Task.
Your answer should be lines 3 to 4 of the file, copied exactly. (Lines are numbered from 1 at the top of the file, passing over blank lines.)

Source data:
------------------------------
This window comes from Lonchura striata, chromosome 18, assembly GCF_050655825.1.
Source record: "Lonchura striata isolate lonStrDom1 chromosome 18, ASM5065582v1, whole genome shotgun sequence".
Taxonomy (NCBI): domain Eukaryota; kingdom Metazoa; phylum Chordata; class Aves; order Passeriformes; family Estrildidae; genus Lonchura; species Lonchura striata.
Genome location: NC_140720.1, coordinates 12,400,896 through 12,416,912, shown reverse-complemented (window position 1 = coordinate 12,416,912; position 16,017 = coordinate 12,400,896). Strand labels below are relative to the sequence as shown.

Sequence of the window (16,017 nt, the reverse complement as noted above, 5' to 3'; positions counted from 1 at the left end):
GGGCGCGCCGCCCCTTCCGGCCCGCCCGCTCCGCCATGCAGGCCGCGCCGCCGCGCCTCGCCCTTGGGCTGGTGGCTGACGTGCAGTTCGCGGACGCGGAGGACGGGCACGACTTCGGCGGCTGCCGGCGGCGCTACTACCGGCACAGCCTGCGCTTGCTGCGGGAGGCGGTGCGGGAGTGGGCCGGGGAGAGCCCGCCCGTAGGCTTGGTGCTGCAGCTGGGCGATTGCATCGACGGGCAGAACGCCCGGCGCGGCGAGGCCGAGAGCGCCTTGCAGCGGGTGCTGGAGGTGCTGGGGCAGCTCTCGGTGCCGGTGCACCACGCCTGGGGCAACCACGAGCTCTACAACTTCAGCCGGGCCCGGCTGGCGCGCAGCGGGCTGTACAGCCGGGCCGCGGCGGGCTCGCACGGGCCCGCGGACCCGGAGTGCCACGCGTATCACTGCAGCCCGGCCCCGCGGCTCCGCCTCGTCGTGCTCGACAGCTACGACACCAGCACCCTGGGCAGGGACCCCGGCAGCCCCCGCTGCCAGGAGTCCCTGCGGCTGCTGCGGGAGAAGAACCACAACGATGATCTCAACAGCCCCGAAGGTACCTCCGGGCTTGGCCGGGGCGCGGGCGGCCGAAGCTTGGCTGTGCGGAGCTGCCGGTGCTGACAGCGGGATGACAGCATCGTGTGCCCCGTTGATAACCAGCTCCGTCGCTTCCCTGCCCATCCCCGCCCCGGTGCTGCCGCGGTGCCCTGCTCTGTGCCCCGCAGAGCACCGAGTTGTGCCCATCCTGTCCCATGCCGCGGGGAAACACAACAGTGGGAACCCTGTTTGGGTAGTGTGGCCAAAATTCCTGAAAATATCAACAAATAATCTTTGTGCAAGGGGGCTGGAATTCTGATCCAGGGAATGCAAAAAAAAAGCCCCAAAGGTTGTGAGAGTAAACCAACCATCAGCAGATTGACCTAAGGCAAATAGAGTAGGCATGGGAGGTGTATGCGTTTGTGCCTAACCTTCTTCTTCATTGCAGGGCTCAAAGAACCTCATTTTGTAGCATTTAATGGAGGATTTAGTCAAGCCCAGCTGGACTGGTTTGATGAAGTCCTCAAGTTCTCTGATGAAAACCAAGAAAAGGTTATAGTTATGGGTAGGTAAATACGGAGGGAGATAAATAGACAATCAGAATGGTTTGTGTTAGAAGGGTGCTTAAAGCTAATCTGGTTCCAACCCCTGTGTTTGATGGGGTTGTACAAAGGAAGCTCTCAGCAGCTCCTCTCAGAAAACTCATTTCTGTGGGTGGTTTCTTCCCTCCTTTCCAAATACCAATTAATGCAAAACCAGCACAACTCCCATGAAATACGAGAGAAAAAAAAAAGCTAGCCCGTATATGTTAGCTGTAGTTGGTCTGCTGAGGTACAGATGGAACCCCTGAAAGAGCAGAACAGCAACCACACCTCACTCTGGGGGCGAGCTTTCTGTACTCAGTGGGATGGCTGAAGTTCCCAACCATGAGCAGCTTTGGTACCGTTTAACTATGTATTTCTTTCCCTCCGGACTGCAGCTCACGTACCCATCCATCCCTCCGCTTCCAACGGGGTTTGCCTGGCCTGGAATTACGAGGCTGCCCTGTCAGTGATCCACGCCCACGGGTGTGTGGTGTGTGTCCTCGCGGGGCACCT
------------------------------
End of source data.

Taxonomy (NCBI): domain Eukaryota; kingdom Metazoa; phylum Chordata; class Aves; order Passeriformes; family Estrildidae; genus Lonchura; species Lonchura striata.
Genome location: NC_140720.1, coordinates 12,400,896 through 12,416,912, shown reverse-complemented (window position 1 = coordinate 12,416,912; position 16,017 = coordinate 12,400,896). Strand labels below are relative to the sequence as shown.